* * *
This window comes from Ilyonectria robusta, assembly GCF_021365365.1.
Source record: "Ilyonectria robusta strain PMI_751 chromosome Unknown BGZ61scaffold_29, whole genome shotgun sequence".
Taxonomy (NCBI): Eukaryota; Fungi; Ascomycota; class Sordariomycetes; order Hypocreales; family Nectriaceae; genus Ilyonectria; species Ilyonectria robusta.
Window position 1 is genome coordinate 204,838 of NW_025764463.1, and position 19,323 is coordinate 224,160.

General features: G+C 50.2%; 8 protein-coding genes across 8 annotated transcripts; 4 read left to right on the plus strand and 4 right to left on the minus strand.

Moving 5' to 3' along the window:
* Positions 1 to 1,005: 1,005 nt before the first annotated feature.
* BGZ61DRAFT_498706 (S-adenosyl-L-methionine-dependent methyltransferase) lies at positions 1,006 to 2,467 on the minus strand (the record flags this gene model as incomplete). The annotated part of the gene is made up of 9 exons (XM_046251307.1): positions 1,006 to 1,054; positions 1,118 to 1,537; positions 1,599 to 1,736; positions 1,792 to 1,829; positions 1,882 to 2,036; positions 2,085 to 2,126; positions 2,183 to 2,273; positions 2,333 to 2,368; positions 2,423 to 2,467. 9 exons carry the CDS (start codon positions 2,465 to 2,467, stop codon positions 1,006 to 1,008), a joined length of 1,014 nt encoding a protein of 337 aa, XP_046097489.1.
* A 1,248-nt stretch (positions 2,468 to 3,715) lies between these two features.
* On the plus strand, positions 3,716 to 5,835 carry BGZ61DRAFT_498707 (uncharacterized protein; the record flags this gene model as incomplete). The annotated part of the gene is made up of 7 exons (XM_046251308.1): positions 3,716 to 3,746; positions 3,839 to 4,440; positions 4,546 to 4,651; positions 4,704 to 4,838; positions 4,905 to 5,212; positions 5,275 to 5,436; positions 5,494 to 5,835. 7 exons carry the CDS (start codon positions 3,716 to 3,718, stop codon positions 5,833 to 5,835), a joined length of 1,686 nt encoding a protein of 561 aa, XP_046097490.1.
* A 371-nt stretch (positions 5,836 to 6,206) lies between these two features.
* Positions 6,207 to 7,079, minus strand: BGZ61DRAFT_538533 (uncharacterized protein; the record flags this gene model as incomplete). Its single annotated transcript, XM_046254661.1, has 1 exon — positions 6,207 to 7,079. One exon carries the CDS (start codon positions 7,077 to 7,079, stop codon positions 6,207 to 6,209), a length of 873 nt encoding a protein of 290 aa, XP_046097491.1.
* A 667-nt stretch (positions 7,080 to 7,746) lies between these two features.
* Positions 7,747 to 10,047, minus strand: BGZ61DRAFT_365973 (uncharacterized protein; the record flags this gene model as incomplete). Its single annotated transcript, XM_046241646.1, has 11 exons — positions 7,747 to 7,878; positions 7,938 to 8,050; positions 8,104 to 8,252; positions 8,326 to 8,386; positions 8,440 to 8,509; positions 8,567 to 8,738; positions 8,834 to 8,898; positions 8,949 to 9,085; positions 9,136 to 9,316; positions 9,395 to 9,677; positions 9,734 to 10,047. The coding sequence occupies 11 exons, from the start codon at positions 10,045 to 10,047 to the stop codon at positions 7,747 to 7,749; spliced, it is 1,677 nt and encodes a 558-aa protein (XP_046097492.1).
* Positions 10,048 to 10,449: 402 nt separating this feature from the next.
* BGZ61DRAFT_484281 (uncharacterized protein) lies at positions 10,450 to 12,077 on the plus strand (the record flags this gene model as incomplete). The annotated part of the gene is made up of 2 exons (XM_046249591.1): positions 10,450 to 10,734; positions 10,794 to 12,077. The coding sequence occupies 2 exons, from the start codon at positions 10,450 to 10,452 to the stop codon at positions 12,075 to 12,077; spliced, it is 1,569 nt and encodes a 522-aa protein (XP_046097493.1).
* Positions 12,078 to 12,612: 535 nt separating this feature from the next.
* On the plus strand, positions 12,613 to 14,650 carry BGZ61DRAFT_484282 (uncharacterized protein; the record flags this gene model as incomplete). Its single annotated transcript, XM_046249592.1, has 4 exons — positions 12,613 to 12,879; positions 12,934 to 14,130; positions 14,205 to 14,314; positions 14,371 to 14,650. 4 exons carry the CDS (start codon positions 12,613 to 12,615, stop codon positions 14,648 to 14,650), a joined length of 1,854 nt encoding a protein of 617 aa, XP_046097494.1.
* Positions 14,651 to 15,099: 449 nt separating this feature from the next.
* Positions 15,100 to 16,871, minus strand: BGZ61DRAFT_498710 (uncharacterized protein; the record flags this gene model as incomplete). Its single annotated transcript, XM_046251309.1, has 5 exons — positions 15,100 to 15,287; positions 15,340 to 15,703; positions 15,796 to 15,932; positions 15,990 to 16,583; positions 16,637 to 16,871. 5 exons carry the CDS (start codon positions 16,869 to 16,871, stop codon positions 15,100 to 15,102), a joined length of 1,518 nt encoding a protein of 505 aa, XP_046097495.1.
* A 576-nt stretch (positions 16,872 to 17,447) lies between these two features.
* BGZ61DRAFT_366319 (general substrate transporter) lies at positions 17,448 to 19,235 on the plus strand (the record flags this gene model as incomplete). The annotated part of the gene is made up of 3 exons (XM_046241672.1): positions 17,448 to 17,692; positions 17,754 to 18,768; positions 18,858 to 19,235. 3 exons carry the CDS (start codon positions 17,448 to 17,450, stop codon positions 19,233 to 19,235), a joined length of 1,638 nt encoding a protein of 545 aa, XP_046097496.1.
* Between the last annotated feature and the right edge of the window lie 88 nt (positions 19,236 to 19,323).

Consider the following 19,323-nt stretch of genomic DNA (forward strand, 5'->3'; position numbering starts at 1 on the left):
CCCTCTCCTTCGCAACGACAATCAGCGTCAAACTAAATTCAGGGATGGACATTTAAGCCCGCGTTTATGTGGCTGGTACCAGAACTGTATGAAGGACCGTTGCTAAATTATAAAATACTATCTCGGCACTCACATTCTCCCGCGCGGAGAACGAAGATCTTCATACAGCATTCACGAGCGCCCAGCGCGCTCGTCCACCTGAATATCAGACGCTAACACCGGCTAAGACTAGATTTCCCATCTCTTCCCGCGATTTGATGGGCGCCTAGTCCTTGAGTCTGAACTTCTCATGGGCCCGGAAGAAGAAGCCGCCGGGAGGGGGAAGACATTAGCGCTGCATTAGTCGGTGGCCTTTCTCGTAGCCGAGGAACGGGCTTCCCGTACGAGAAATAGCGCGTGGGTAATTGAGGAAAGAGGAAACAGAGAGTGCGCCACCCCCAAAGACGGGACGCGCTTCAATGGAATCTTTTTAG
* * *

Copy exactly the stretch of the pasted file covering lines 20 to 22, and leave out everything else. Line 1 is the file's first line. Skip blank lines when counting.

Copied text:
* Positions 15,100 to 16,871, minus strand: BGZ61DRAFT_498710 (uncharacterized protein; the record flags this gene model as incomplete). Its single annotated transcript, XM_046251309.1, has 5 exons — positions 15,100 to 15,287; positions 15,340 to 15,703; positions 15,796 to 15,932; positions 15,990 to 16,583; positions 16,637 to 16,871. 5 exons carry the CDS (start codon positions 16,869 to 16,871, stop codon positions 15,100 to 15,102), a joined length of 1,518 nt encoding a protein of 505 aa, XP_046097495.1.
* A 576-nt stretch (positions 16,872 to 17,447) lies between these two features.
* BGZ61DRAFT_366319 (general substrate transporter) lies at positions 17,448 to 19,235 on the plus strand (the record flags this gene model as incomplete). The annotated part of the gene is made up of 3 exons (XM_046241672.1): positions 17,448 to 17,692; positions 17,754 to 18,768; positions 18,858 to 19,235. 3 exons carry the CDS (start codon positions 17,448 to 17,450, stop codon positions 19,233 to 19,235), a joined length of 1,638 nt encoding a protein of 545 aa, XP_046097496.1.